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Colon Cancer Survival Rates

Understanding Colon Cancer Survival Rates Can Inform Your Decisions About Care

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Updated December 12, 2011

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Colon Cancer Survival Rates Vary By Stage of Disease

Colon Cancer Survival Rates Vary By Stage of Disease

A.D.A.M.
Colon cancer survival rates hinge on several factors, most specifically stage of disease. Most early-stage colon cancers are treated with the intention of a complete cure. Doctors hope to treat early-stage cancer in a way that ensures the person remains free of that cancer for the rest of his or her life. Later stage colon cancers pose more significant obstacles.

What Is the 5-Year Survival Rate?

You may have heard this term in your doctor's office or from those who have been diagnosed. The 5-year survival rate is the percentage of people diagnosed with cancer who are still alive at least 5 years after their initial diagnosis.

For early stage cancers that are treated with the expectation of a complete cure, the 5-year survival rate is sometimes considered the point at which a person is "out of the woods."

After the 5-year mark, it may become less likely for the cancer to return. Some research suggests that some people need to be followed closely for up to 10 years after diagnosis. This longer follow-up would ensure any cancer recurrences are caught early.

Why Are 5-Year Survival Rates Useful?

Survival rates can be used by doctors as a way to discuss a person's prognosis -- the expected course of disease. For example, when colon cancer is caught early, before it has spread beyond the colon, the prognosis is very good. A complete cure is, of course, the goal.

Should You Look at 5-Year Survival Rates for Your Stage of Colon Cancer?

Some people want to know the survival rates for others who have a colon cancer that is similar to their own. Other people may not want to know survival rates at all. They may feel it is discouraging or overwhelming to know the percentage of people with a cancer similar to theirs who live or die within a certain time frame.

Before you read on, think carefully about whether you want to know the 5-year survival rate for your stage of colon cancer. If the survival numbers are not as high as you had hoped, it may be very stressful for you to know them.

Other people find these numbers to be inspirational, even if the survival rate is low for their stage of colon cancer. Some people feel stronger focusing on "beating the odds." You need to think about what type of person you are. Will these numbers be helpful or stressful to you?

5-Year Survival Rates Are Not the Whole Picture

To come up with 5-year survival rates, health experts need to study people who were treated for their cancer at least 5 years ago. Colon cancer treatments have changed and continue to change very quickly.

Some treatments that are used now, such as targeted therapies, weren't available 5 years ago. Also remember that survival rates can include people who were diagnosed with colon cancer, but who later died of non-cancer-related causes.

This means that the 5-year survival rates likely will look worse than what your 5-year survival rate actually is.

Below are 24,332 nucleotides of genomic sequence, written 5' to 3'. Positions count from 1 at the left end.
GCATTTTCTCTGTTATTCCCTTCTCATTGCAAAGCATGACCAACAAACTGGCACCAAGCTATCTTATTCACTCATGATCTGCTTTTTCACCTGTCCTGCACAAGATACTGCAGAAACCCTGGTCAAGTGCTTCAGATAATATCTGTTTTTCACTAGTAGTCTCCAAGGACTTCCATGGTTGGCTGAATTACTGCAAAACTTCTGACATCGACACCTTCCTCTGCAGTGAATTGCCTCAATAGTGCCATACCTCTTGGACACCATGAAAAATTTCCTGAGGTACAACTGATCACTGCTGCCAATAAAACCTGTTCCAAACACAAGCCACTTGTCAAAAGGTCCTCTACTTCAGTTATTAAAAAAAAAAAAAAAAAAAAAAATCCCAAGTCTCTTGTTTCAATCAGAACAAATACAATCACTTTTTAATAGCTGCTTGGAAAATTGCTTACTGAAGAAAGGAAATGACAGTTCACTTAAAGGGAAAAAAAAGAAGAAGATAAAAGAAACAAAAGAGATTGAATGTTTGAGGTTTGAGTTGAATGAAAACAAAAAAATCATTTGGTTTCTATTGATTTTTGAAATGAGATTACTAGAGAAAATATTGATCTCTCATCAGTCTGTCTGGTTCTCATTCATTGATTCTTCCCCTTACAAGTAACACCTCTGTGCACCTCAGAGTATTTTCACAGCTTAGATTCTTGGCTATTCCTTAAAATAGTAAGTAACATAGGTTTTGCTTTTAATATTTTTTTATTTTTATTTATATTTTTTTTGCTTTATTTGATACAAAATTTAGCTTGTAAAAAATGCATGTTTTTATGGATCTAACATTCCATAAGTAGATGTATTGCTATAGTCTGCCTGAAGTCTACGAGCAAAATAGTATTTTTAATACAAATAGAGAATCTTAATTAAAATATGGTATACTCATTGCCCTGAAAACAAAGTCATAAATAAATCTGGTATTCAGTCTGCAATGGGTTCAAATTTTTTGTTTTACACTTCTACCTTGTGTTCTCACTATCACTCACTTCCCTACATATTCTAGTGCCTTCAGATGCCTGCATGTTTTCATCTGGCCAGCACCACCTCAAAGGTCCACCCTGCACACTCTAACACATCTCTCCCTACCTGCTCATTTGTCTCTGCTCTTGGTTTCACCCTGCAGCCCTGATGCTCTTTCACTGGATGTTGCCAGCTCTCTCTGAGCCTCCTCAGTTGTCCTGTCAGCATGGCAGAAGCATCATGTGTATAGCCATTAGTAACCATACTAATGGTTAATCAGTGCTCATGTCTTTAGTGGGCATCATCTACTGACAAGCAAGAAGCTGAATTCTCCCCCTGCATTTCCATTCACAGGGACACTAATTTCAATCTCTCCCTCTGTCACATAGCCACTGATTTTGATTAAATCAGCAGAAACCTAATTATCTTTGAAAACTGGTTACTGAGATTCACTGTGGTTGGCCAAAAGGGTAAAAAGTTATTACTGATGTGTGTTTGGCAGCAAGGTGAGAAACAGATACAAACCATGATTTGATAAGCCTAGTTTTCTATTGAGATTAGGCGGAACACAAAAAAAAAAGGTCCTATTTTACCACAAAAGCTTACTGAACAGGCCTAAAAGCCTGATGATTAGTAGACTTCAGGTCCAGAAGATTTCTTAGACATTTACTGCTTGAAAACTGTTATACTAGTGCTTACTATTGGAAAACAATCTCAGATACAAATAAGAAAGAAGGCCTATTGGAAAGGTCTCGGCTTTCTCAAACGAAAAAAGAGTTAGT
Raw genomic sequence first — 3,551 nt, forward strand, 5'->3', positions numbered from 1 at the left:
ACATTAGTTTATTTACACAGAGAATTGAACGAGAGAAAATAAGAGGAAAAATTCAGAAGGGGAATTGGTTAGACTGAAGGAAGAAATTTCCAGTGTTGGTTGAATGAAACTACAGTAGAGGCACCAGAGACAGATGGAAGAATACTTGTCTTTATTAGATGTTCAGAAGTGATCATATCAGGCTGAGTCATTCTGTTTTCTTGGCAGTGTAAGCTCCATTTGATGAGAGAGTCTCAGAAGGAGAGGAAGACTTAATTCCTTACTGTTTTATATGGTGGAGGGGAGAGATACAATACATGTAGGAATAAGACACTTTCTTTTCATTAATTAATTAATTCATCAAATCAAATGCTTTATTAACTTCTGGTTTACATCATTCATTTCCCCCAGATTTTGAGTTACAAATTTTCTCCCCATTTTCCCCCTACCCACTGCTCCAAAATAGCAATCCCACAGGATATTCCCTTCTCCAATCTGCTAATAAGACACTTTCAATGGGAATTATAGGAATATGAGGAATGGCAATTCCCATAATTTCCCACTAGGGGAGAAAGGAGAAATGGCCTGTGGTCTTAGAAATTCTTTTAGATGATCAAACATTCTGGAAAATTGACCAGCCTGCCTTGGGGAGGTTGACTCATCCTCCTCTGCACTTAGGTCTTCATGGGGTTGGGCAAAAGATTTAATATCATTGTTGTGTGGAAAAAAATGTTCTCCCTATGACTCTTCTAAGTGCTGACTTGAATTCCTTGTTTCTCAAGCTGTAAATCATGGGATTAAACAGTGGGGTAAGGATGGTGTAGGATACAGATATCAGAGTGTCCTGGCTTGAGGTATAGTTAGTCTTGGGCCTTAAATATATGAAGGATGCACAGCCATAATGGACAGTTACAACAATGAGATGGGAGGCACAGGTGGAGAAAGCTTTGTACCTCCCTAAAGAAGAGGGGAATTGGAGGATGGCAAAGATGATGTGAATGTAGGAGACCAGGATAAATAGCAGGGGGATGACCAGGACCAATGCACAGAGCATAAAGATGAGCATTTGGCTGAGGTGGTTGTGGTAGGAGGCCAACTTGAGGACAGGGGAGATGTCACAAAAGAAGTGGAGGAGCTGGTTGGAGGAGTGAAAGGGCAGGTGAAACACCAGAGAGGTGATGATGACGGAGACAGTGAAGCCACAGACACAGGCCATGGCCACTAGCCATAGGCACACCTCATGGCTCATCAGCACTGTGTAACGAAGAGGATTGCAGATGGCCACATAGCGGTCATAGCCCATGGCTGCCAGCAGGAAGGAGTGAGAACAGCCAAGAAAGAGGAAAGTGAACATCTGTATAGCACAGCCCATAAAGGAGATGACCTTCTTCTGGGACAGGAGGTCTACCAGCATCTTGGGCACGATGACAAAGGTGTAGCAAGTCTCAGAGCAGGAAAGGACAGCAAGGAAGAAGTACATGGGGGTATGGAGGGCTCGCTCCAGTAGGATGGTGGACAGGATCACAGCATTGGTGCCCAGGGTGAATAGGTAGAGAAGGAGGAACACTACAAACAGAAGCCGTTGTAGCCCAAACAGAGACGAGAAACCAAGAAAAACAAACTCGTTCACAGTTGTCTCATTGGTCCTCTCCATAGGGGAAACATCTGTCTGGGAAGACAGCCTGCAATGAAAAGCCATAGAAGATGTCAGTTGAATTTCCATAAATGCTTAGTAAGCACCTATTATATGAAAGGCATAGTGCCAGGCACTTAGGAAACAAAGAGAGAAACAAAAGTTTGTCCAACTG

It is important to remember that survival rates are estimates. A 5-year survival rate can never predict what will happen in any one person's case. Other things, such as how the cancer responds to treatment and the genetics of the cancer cells, will affect the chances of survival.

If you decide to read about 5-year survival rates for your stage of colon cancer, be sure to discuss what you learn with your doctor. He or she can help you understand how these numbers might apply to your specific situation.

5-Year Survival Rates by Stage of Colon Cancer

Different systems are used to stage colon cancer. The staging system that is used can affect how the 5-year survival rates look.

The survival rates published by the American Cancer Society (ACS) appear lower than those listed by some other sources. This may be due to the fact that the ACS rates are "observed rates." This means that they include people who died of non-colon cancer-related diseases and conditions after diagnosis, such as heart disease.

5-Year Survival Rates Published by ACS

  • Stage I: 74%
  • Stage IIA: 67%
  • Stage IIB: 59%
  • Stage IIC: 37%
  • Stage IIIA: 73%
  • Stage IIIB: 46%
  • Stage IIIC: 28%
  • Stage IV: 6%

5-Year Survival Rates Based on The American Joint Committee on Cancer (AJCC) 6th Edition Colon Cancer Staging System

.
  • Stage I: 93.2%
  • Stage IIA: 84.7%
  • Stage IIB: 72.2%*
  • Stage IIIA: 83.4%
  • Stage IIIB: 64.1%
  • Stage IIIC: 44.3%
  • Stage IV: 8.1%

*Survival rates for stage IIIA are better than stage IIB, possibly due to more aggressive treatment of stage III cancers.

Sources:

American Cancer Society. Detailed Guide: Colon and Rectum Cancer. What Are the Survival Rates for Colorectal Cancer by Stage? Accessed: March, 2010. http://www.cancer.org/docroot/CRI/content/CRI_2_4_3X_What_are_the_survival_rates_for_colorectal_cancer.asp

O'Connell JB, Maggard MA, Ko CY. http://jnci.oxfordjournals.org/cgi/content/full/96/19/142 "Colon Cancer Survival Rates With the New American Joint Committee on Cancer Sixth Edition Staging." Journal of the National Cancer Institute 2004 96:1420-1425.

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